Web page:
[whatwg] [canvas] imageRenderingQuality property

David Hyatt hyatt at apple.com
Mon Jun 2 14:26:41 PDT 2008

I like the idea of this property.  I actually would love to see the  
SVG property applied to HTML <img> as well. :)


On Jun 2, 2008, at 4:15 PM, Vladimir Vukicevic wrote:

> Sure; bilinear filtering is slower than nearest neighbour sampling,  
> and in many cases the app author would like to be able to decide  
> that tradeoff (or, at least, to be able to say "I want this to go as  
> fast as possible, regardless of quality").  Some apps might also  
> render to a canvas just once, and would prefer to do it at the  
> highest quality filtering available even if it's more expensive than  
> the default.
>    - Vlad
> On Jun 2, 2008, at 12:25 PM, Oliver Hunt wrote:
>> Um, could you actually give some kind of reasoning for these?  I am  
>> not aware of any significant performance issues in Canvas that  
>> cannot be almost directly attributed to JavaScript itself rather  
>> than the canvas.
>> --Oliver
>> On Jun 2, 2008, at 12:19 PM, Vladimir Vukicevic wrote:
>>> I'd like to propose adding an imageRenderingQuality property on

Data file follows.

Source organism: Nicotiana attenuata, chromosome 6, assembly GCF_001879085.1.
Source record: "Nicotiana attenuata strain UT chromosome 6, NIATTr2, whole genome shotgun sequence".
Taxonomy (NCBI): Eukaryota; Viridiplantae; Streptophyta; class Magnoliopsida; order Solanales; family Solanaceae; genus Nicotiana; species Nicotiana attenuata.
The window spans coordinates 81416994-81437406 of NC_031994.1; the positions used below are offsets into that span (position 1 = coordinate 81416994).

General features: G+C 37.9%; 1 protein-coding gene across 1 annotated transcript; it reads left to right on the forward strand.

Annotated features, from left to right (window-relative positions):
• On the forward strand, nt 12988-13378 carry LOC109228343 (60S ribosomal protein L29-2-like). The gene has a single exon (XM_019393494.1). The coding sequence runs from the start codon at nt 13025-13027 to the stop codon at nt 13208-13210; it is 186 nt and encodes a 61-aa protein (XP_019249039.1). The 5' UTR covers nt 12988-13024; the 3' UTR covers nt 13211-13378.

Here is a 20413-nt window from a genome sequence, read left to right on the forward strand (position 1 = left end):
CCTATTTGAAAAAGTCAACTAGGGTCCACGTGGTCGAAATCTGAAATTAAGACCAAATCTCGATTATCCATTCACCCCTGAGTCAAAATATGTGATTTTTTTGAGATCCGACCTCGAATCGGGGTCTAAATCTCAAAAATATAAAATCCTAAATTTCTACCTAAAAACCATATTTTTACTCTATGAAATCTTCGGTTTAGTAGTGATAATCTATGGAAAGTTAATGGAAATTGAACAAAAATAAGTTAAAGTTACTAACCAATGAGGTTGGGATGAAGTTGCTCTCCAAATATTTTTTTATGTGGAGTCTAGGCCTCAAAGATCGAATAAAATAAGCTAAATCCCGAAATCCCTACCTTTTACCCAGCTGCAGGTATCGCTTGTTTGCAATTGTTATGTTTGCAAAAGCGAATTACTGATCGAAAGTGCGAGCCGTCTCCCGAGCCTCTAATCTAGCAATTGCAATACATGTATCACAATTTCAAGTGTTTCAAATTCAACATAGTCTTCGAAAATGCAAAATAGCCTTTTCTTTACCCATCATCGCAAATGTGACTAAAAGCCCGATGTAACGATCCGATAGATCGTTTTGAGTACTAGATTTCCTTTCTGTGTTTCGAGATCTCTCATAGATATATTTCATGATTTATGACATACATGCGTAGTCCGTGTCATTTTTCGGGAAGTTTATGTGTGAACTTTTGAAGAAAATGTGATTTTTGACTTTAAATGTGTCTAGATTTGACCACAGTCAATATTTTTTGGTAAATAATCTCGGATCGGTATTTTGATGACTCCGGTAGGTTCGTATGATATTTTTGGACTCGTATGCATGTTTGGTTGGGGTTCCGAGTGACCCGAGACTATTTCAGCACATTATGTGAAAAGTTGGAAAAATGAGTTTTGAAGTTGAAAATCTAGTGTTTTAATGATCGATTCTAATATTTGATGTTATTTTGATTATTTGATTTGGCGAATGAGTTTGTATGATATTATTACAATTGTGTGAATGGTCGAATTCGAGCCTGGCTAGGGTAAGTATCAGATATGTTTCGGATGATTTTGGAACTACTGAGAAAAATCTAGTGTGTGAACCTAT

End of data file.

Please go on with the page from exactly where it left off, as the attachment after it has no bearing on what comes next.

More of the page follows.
>>> the canvas 2D context to allow authors to choose speed vs. quality  
>>> when rendering images (especially transformed ones).  This is  
>>> modeled on the SVG image-rendering property, at http://www.w3.org/TR/SVG/painting.html#ImageRenderingProperty 
>>> :
>>> attribute string imageRenderingQuality;
>>> 'auto' (default): The user agent shall make appropriate tradeoffs  
>>> to balance speed and quality, but quality shall be given more  
>>> importance than speed.
>>> 'optimizeQuality': Emphasize quality over rendering speed.
>>> 'optimizeSpeed': Emphasize speed over rendering quality.
>>> No specific image sampling algorithm is specified for any of these  
>>> properties, with the exception that, at a minimum, nearest- 
>>> neighbour resampling should be used.  One alternative is to  
>>> specify 'best', 'good', 'fast', with "good" being the default, as  
>>> opposed to the SVG names; I think those names are more  
>>> descriptive, but there might be value in keeping the names  
>>> consistent with SVG, especially if that property bubbles up into  
>>> general CSS usage.
>>>  - Vlad

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